Searching for the Theme

Writing Advice

Across the internet, in niches of the writing community, the topic of theme is pretty widely discussed. Spawning from years of reading-class conversations over literary icons, thematic statements can feel simultaneously obvious and vague, practical and mystical, tacked-on and over-thought. 

What even is a theme? 

“Theme, of course, is a statement, direct or implied, about the author’s ideas of the human condition.”

Ah… of course. That makes sense. Thank you Google.

I have heard theme renamed many things that feel more relatable: the ‘big idea,’ the ‘universal truth,’ the ‘commentary on humanity.’ The Lesson. The Moral. The Take-Away. But even those words can feel pretentious and unhelpful.

To take an example right out of Mrs. Peirce’s AP Lit class, let’s look briefly at the Great Gatsby. An incredibly basic summary of the story might look like this: Jay Gatsby gains wealth in an effort to win the adulterous affection of a past-lover, Daisy Buchanan, eventually leading to his death. From this statement alone, I could argue that two large thematic ideas are wealth and love, because they are two of the biggest factors in the writing, and, therefore, in the summary. Gatsby gains wealth in order to pursue his lost love. Many of his biggest goals revolve around gaining those two things. Love and Wealth. Wealth and Love. Seems simple enough. Yet, if you were to Google themes of the book, you would get lengthy lists that varied with each source. “The American Dream,” “justice,” “power,” “greed,” “ambition,” and on and on and on. 

And suddenly we’re overwhelmed again. How is this supposed to help us as writers? What can we learn? I think there is one great lesson: there is no one right answer. Don’t overdo it; I believe every story has a theme, whether intentional or not. Let your story happen, and these elusive themes will happen the same.

Still concerned? Hoping to be more intentional? Let me walk you through my process:

In my writing, I look for one theme. No more, no less. And for me, that theme starts with characters. 

In my current manuscript, Tales of Drynic, my main character’s name is Abryn. Abryn is a mechanic who chooses to work in a poor town, even though she doesn’t have to. She stays because she has abilities that the townspeople need, and she needs to feel needed. That’s her goal, her motivation, and her philosophy. Be useful or be forgotten. Because her self-worth is tied to her usefulness to other people, she is constantly learning new skills. Not only can she fix machines, but she can cook, she can knit, she can play guitar, she can be what you need her to be. Because she is a fast learner, she develops a false-pride and a sense of hollow self-importance. Because she clings to this false-pride, she becomes upset when she doesn’t pick something up or have an aptitude for any one thing. She is uneasy around blood, and that is a large point of shame, as she feels useless in medical situations. She keeps herself in a cycle of learning, hoping to be the best, and refusing to have faith in others.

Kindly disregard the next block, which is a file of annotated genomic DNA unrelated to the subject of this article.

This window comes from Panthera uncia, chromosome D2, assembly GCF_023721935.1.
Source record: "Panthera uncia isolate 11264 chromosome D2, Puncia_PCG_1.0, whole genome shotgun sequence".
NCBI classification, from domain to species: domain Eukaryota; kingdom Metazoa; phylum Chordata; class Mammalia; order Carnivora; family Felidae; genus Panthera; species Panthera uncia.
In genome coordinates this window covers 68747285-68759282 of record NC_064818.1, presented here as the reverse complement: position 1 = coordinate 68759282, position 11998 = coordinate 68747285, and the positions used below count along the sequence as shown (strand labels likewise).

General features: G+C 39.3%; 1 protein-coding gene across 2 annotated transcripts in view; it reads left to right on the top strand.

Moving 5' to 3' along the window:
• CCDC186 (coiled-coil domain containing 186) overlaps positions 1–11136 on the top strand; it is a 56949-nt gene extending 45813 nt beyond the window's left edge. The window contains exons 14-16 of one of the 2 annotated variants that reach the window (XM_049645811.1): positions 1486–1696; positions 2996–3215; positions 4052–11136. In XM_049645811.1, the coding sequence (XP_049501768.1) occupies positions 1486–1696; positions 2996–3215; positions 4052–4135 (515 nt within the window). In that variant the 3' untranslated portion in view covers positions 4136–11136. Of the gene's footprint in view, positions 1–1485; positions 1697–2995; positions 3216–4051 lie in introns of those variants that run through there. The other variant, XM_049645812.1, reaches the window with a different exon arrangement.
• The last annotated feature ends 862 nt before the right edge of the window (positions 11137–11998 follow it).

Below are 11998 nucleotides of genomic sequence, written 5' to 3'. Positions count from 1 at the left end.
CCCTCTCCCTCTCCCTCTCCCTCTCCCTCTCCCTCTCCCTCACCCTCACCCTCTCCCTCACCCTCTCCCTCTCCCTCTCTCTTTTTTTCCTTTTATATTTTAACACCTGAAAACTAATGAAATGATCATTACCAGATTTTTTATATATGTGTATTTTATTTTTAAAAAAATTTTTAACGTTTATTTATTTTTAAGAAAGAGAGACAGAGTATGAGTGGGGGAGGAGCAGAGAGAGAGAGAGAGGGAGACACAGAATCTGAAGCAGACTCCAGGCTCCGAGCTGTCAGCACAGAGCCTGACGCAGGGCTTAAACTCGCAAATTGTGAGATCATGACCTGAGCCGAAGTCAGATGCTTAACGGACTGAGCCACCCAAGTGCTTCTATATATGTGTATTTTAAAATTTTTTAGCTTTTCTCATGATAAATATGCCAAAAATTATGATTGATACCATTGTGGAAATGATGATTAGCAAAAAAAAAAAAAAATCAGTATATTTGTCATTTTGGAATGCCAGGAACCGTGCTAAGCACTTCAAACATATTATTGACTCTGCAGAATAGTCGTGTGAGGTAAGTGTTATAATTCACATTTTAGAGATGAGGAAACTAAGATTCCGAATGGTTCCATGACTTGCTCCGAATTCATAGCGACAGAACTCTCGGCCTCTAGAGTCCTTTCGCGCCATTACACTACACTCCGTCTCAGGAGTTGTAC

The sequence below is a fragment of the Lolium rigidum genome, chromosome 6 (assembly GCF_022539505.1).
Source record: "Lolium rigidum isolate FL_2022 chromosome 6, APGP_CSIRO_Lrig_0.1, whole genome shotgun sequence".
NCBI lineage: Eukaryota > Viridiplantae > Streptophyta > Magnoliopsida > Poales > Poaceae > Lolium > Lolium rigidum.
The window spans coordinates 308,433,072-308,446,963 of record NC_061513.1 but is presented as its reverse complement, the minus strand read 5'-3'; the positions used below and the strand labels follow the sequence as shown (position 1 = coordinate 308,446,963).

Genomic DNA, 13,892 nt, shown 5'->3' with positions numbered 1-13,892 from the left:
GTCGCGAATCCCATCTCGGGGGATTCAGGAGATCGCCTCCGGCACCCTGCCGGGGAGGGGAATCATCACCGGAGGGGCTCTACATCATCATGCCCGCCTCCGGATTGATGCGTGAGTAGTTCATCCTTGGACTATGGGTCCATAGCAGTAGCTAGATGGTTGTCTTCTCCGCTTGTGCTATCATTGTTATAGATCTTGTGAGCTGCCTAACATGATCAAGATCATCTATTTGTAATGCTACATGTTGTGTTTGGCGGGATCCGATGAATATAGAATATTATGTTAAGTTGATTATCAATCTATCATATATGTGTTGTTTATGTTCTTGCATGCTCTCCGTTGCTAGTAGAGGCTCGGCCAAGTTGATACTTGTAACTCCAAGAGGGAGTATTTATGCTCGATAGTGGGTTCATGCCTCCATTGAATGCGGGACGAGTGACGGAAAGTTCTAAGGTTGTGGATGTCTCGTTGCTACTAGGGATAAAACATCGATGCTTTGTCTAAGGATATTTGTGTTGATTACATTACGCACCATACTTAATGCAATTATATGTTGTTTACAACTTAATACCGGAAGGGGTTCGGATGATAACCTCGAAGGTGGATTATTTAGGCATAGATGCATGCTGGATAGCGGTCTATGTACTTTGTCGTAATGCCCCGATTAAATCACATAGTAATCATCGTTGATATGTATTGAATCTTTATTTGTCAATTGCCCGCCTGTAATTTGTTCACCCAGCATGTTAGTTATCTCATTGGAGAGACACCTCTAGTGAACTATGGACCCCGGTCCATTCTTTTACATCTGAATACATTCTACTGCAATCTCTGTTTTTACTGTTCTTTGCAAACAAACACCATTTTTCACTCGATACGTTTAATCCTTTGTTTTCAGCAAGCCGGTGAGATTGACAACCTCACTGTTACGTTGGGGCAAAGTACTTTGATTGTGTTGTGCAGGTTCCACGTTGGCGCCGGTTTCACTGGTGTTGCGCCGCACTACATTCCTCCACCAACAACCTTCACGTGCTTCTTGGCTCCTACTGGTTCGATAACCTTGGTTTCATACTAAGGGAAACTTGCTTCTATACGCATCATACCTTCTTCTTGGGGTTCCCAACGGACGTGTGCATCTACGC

When the story begins, you meet Abryn as a workaholic who bears the weight of her town’s transit-repair team — a job she sees as vital to the survival of the townspeople. She is introduced to royalty who tempt her with an offer to help them save surrounding cities from collapsing on themselves. She is put in a position of power that feeds the belief that she is earning worth because of her help and involvement. Time and time again, she is presented with options that give her a sense of control; she is given the opportunity to take matters into her own hands on a power-high that can cause ripples across her small island-nation. 

If you consider these character traits, ideals, fears, beliefs, and flaws — things you likely already have baked into your own character — you can start to see them weave a coherent through-line that leads to an idea about humanity. Theme is often directly linked to character and character growth; it’s easier to learn from other people, even if they’re fictional. 

To me, Abryn’s story says that self-worth cannot be earned. To you, it may mean that perfection is unattainable. Another might see that one person can’t do everything. Another learns that it’s important to love yourself. All of these answers are just as valid as the last. The thing is, I — as the writer — am only focusing on the one. I cannot stop the reader from seeing different truths, but this truth is the one I want to tell myself. That is how I find my themes — by looking at my life and asking what I need to teach myself. 

So maybe that is a place to start. It can be overwhelming to look at the world and try to make a statement that applies to everyone. It’s intimidating to find a way to say “love is the most important thing of all,” or “world-peace is the best option” without sounding pretentious. Maybe the most important place to look is at your flaws, pains, and tragedies. Funny thing about humans, we often need to learn the same stupid things.

That’s all I have for this week. I hope it gave you a direction to look in. 


Stay Safe,

Rena Grace